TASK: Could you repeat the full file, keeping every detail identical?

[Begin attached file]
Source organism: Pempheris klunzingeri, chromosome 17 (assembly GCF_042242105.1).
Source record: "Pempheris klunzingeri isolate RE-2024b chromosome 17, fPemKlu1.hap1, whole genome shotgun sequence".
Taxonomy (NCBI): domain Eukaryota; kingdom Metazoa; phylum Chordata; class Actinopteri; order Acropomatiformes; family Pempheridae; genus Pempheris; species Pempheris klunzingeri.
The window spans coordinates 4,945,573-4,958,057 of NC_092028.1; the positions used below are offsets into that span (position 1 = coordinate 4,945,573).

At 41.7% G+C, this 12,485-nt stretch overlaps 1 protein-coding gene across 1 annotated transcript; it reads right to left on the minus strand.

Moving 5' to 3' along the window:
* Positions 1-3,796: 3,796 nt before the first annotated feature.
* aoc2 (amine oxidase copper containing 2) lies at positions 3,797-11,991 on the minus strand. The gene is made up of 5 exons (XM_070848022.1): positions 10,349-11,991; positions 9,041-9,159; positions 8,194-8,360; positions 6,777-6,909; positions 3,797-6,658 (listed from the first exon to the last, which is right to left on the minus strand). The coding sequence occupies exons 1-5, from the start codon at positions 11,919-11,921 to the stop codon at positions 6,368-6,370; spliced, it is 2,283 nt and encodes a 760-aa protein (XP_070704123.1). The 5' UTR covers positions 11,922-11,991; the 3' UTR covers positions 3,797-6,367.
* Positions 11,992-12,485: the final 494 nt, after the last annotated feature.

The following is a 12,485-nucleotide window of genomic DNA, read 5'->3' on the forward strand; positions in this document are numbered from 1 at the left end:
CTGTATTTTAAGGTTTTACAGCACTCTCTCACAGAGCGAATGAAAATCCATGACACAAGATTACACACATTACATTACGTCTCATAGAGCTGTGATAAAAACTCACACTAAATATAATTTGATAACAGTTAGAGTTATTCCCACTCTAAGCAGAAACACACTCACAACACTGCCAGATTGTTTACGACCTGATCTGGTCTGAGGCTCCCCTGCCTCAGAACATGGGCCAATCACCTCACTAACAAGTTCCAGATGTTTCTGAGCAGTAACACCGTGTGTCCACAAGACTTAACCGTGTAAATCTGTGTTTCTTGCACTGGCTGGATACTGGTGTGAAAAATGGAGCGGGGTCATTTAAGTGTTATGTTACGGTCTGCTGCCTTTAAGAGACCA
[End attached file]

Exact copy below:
Source organism: Pempheris klunzingeri, chromosome 17 (assembly GCF_042242105.1).
Source record: "Pempheris klunzingeri isolate RE-2024b chromosome 17, fPemKlu1.hap1, whole genome shotgun sequence".
Taxonomy (NCBI): domain Eukaryota; kingdom Metazoa; phylum Chordata; class Actinopteri; order Acropomatiformes; family Pempheridae; genus Pempheris; species Pempheris klunzingeri.
The window spans coordinates 4,945,573-4,958,057 of NC_092028.1; the positions used below are offsets into that span (position 1 = coordinate 4,945,573).

At 41.7% G+C, this 12,485-nt stretch overlaps 1 protein-coding gene across 1 annotated transcript; it reads right to left on the minus strand.

Moving 5' to 3' along the window:
* Positions 1-3,796: 3,796 nt before the first annotated feature.
* aoc2 (amine oxidase copper containing 2) lies at positions 3,797-11,991 on the minus strand. The gene is made up of 5 exons (XM_070848022.1): positions 10,349-11,991; positions 9,041-9,159; positions 8,194-8,360; positions 6,777-6,909; positions 3,797-6,658 (listed from the first exon to the last, which is right to left on the minus strand). The coding sequence occupies exons 1-5, from the start codon at positions 11,919-11,921 to the stop codon at positions 6,368-6,370; spliced, it is 2,283 nt and encodes a 760-aa protein (XP_070704123.1). The 5' UTR covers positions 11,922-11,991; the 3' UTR covers positions 3,797-6,367.
* Positions 11,992-12,485: the final 494 nt, after the last annotated feature.

The following is a 12,485-nucleotide window of genomic DNA, read 5'->3' on the forward strand; positions in this document are numbered from 1 at the left end:
CTGTATTTTAAGGTTTTACAGCACTCTCTCACAGAGCGAATGAAAATCCATGACACAAGATTACACACATTACATTACGTCTCATAGAGCTGTGATAAAAACTCACACTAAATATAATTTGATAACAGTTAGAGTTATTCCCACTCTAAGCAGAAACACACTCACAACACTGCCAGATTGTTTACGACCTGATCTGGTCTGAGGCTCCCCTGCCTCAGAACATGGGCCAATCACCTCACTAACAAGTTCCAGATGTTTCTGAGCAGTAACACCGTGTGTCCACAAGACTTAACCGTGTAAATCTGTGTTTCTTGCACTGGCTGGATACTGGTGTGAAAAATGGAGCGGGGTCATTTAAGTGTTATGTTACGGTCTGCTGCCTTTAAGAGACCA